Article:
Harvey Firestone, Historic, Class of 2013
Harvey S. Firestone was a man of simple roots whose vision and entrepreneurial spirit enabled him to take advantage of the early 20th century emergence of the automotive industry to build a global enterprise bearing his name.
Firestone was born on a farm near Columbiana, Ohio, in 1868. After completing high school, he moved to Detroit as district manager of a buggy company. He often rode around in one of the city's first rubber-tired carriages. While in Detroit, he sold a set of tires to another young automotive enthusiast named Henry Ford, a machinist who was beginning to experiment with gasoline engines and who would later become a valued business associate and close friend. Firestone left the buggy company in 1896 and went to Chicago where he bought a downtown tire shop. He was approached several years later to sell his shop at an attractive price.
In 1900, Harvey relocated to Akron, where there were already more than 30 companies producing tires. With $20,000 from the sale of his Chicago business and patents for securing tires to wheels, he established The Firestone Tire & Rubber Company.
Firestone's skills in marketing and product innovation helped his business stand apart from his competitors. His company became known for its pioneering efforts in passenger, truck and farm tires, innovations in production processes, and early involvement in racing to showcase the durability of its products. By 1909, Firestone had teamed up with daredevil Barney Oldfield, who was barnstorming racetracks to thrill fans in his Firestone-equipped racecar. Oldfield won the Indianapolis Sweepstakes in 1909 -- a 300-mile race -- after which he proclaimed what may have been the first marketing tie-in to motorsports:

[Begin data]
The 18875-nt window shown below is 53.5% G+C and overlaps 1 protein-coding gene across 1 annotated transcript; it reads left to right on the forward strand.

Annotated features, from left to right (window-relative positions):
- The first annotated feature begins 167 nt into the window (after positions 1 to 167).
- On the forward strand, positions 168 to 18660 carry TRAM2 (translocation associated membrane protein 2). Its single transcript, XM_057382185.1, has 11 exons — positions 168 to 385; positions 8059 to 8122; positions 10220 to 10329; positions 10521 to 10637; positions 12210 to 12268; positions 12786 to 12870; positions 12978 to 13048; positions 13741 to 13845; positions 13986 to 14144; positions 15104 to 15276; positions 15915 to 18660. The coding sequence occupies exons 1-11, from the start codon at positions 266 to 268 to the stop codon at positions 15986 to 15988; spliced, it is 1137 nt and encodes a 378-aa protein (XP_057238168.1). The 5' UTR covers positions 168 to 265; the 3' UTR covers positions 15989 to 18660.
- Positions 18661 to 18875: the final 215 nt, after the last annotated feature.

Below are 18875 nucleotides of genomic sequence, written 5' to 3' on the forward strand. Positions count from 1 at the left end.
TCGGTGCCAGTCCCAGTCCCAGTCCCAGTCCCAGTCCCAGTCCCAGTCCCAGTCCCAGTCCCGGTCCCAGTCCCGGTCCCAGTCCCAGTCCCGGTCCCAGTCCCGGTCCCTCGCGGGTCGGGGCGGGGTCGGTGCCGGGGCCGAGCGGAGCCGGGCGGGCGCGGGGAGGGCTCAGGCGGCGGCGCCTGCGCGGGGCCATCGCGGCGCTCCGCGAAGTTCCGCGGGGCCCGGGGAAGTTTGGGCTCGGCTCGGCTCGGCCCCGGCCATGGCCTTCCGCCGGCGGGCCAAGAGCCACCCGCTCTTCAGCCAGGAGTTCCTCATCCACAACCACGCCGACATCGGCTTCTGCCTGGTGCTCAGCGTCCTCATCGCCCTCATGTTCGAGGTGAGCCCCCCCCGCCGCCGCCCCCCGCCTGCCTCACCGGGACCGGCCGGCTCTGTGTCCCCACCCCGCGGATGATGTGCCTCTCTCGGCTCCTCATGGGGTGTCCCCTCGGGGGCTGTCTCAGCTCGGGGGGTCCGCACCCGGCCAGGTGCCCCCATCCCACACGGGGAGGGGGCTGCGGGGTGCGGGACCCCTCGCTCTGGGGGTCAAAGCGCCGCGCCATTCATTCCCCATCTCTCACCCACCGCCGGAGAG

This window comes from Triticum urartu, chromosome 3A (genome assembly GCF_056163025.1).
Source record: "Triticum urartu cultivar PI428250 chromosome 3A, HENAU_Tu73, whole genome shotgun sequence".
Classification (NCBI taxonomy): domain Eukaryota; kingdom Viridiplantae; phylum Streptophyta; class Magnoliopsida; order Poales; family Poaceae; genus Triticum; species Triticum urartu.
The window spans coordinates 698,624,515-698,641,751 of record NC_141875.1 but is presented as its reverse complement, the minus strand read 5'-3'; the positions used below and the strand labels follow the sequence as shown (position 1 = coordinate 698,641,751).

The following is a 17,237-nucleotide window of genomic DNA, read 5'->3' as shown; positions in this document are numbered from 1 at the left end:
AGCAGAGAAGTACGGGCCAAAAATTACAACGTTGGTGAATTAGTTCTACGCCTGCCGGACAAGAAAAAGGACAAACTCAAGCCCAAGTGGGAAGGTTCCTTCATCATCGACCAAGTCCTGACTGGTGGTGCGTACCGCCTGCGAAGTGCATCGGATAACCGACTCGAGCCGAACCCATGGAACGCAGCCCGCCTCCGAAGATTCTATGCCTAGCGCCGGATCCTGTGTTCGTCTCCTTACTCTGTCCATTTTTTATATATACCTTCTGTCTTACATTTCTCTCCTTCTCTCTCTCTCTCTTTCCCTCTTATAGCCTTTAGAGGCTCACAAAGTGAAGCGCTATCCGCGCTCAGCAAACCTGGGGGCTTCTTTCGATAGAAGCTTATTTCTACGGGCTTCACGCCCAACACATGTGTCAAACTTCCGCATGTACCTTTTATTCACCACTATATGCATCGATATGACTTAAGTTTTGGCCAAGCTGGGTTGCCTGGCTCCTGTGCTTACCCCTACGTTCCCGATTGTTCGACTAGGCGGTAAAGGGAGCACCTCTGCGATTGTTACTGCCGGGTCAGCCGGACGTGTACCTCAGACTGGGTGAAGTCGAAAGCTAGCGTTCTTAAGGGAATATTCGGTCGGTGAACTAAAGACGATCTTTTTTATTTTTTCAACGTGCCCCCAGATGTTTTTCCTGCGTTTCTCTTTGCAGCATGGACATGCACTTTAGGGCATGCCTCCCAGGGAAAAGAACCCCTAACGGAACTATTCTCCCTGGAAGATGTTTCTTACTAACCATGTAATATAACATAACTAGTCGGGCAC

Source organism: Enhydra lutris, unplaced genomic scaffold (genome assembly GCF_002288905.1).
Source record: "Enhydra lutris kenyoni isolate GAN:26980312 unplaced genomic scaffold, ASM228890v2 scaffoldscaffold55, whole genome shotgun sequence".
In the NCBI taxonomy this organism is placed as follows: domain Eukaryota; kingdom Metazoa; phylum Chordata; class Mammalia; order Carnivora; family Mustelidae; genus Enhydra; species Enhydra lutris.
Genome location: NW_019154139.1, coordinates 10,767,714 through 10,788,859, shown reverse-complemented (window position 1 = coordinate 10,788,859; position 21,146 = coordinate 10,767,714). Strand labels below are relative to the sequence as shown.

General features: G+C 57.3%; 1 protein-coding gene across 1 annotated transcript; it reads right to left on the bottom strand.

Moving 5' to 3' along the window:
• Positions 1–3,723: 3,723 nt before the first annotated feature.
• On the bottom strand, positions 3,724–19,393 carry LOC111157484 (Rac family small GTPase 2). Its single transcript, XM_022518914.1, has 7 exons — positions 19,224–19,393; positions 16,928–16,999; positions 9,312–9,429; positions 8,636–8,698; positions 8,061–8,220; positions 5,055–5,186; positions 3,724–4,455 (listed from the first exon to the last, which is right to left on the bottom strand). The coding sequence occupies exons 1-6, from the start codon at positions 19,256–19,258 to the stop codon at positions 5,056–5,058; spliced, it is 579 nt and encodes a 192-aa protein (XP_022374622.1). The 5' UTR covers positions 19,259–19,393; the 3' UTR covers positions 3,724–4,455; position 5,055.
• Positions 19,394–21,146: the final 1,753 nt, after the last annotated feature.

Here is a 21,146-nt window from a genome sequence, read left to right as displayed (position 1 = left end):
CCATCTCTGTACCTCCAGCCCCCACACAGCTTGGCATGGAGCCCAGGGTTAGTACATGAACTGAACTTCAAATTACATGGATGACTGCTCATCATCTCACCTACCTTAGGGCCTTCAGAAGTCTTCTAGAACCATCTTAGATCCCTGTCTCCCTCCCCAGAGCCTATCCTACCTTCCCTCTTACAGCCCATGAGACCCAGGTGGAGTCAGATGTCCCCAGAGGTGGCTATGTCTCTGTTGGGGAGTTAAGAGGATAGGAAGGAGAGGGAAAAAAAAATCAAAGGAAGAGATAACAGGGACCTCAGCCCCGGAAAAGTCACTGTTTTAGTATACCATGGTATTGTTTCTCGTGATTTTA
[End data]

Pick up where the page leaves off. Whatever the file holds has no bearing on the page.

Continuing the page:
"My only life insurance is my Firestone tires."
The first Indianapolis 500 in 1911 was won by Ray Harroun on Firestones and the company began aggressively marketing its racing successes. Advertisements soon touted that tires winning at Indianapolis and other venues were not specially made, but stock tires that "any motorist gets when buying Firestone."
Firestone and his company continued to use racing as a proving ground, including developments such as non-skid treads, low pressure balloon tires and gum-dipping to insulate cords against heat. In 1920, Firestone began what became an incredible record: 47 consecutive years equipping the winning cars in the Indianapolis 500.
In recognition of his role as "a pioneer patron of Indianapolis racing," Firestone served as referee for the 1929 Indianapolis 500. The following year, he was presented a medal from the Race Drivers Association for his leadership in developing tires that contributed to "automobile safety and endurance records." Firestone died in early 1938, leaving behind a company that had become one of America's leading corporations. The company was acquired by Bridgestone in 1988.
In the early days of his enterprise, Harvey Firestone recognized the importance of motorsports in promoting the safety and durability of his products. More than 100 years later, "Win on Sunday, sell on Monday" remains a Firestone tradition.
by Bob Troyer